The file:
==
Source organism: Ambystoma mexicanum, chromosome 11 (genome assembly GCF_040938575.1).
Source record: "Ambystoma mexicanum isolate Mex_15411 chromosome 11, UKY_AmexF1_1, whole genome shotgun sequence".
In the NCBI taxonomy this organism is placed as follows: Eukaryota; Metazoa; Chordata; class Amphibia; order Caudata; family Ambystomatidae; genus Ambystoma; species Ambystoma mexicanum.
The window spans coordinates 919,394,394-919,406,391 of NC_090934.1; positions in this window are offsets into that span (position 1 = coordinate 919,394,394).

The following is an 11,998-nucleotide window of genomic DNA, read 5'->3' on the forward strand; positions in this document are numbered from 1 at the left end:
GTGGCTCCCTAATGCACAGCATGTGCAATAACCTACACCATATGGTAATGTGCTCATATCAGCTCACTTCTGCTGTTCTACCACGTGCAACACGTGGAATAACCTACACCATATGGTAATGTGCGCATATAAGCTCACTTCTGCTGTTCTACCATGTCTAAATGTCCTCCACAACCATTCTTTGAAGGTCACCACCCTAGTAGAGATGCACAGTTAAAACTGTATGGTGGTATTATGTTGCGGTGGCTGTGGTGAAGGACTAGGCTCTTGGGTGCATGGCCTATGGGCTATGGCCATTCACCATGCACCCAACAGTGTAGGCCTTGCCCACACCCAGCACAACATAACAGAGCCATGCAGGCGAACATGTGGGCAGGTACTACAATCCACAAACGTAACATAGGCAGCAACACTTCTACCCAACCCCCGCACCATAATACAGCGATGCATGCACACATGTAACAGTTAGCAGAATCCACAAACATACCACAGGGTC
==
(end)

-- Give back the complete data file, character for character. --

Source organism: Ambystoma mexicanum, chromosome 11 (genome assembly GCF_040938575.1).
Source record: "Ambystoma mexicanum isolate Mex_15411 chromosome 11, UKY_AmexF1_1, whole genome shotgun sequence".
In the NCBI taxonomy this organism is placed as follows: Eukaryota; Metazoa; Chordata; class Amphibia; order Caudata; family Ambystomatidae; genus Ambystoma; species Ambystoma mexicanum.
The window spans coordinates 919,394,394-919,406,391 of NC_090934.1; positions in this window are offsets into that span (position 1 = coordinate 919,394,394).

The following is an 11,998-nucleotide window of genomic DNA, read 5'->3' on the forward strand; positions in this document are numbered from 1 at the left end:
GTGGCTCCCTAATGCACAGCATGTGCAATAACCTACACCATATGGTAATGTGCTCATATCAGCTCACTTCTGCTGTTCTACCACGTGCAACACGTGGAATAACCTACACCATATGGTAATGTGCGCATATAAGCTCACTTCTGCTGTTCTACCATGTCTAAATGTCCTCCACAACCATTCTTTGAAGGTCACCACCCTAGTAGAGATGCACAGTTAAAACTGTATGGTGGTATTATGTTGCGGTGGCTGTGGTGAAGGACTAGGCTCTTGGGTGCATGGCCTATGGGCTATGGCCATTCACCATGCACCCAACAGTGTAGGCCTTGCCCACACCCAGCACAACATAACAGAGCCATGCAGGCGAACATGTGGGCAGGTACTACAATCCACAAACGTAACATAGGCAGCAACACTTCTACCCAACCCCCGCACCATAATACAGCGATGCATGCACACATGTAACAGTTAGCAGAATCCACAAACATACCACAGGGTC